Thursday, December 7, 2017

Indigenous women and girls are most vulnerable and marginalized in many countries of the world, where they make up an important part of the rural population.


Progress on the rights of indigenous women and girls is central to the reduction of poverty, food security and nutrition, access to land and natural resources, and the protection of traditional knowledge, among others. While the UN Declaration on the Rights of Indigenous Peoples celebrates its 10th anniversary in 2017, its implementation is lagging behind and today, indigenous communities continue to suffer higher rates of poverty, discriminatory support policies and health services. For example, breastfeeding rates are the lowest in First Nations communities in Canada, in aborigines’ communities in Australia or Maori communities in New Zealand. In isolated communities and on reserves, reproductive health services, prenatal, birthing, post-natal and breastfeeding supports are often not available, or not culturally adapted, let alone in local languages, requiring women to travel to urban centers, isolating pregnant women and new mothers from their families and communities at very vulnerable times in their lives.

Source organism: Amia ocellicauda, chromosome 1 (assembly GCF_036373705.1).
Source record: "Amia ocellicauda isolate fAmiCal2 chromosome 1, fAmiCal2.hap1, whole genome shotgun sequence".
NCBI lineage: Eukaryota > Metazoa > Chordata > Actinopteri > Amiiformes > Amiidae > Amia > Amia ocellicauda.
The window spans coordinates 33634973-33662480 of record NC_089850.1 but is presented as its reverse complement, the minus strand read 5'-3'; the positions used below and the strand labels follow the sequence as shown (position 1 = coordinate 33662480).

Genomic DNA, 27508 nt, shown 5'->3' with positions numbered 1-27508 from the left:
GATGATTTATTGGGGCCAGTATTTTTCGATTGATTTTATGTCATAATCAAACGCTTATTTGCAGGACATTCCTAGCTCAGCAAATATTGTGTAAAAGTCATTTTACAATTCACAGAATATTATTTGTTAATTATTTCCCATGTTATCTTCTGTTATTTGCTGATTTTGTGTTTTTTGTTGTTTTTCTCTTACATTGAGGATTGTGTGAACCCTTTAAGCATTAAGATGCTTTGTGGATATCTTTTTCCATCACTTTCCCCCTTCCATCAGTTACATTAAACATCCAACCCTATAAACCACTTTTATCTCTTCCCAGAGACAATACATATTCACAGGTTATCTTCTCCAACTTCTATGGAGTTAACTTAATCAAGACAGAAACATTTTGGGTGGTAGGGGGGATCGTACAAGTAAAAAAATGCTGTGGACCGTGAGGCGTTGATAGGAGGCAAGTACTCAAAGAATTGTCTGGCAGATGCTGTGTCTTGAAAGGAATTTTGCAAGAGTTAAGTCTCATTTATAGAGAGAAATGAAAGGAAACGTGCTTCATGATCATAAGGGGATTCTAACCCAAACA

The present document is based, inter alia, on the joint FIAN International submission to the Committee on the Elimination of Discrimination against Women for its General Discussion on Rural Women during its 56th Session in October 2013 and highlights the structural causes for violations of rural women’s right to food and nutrition and related human rights.

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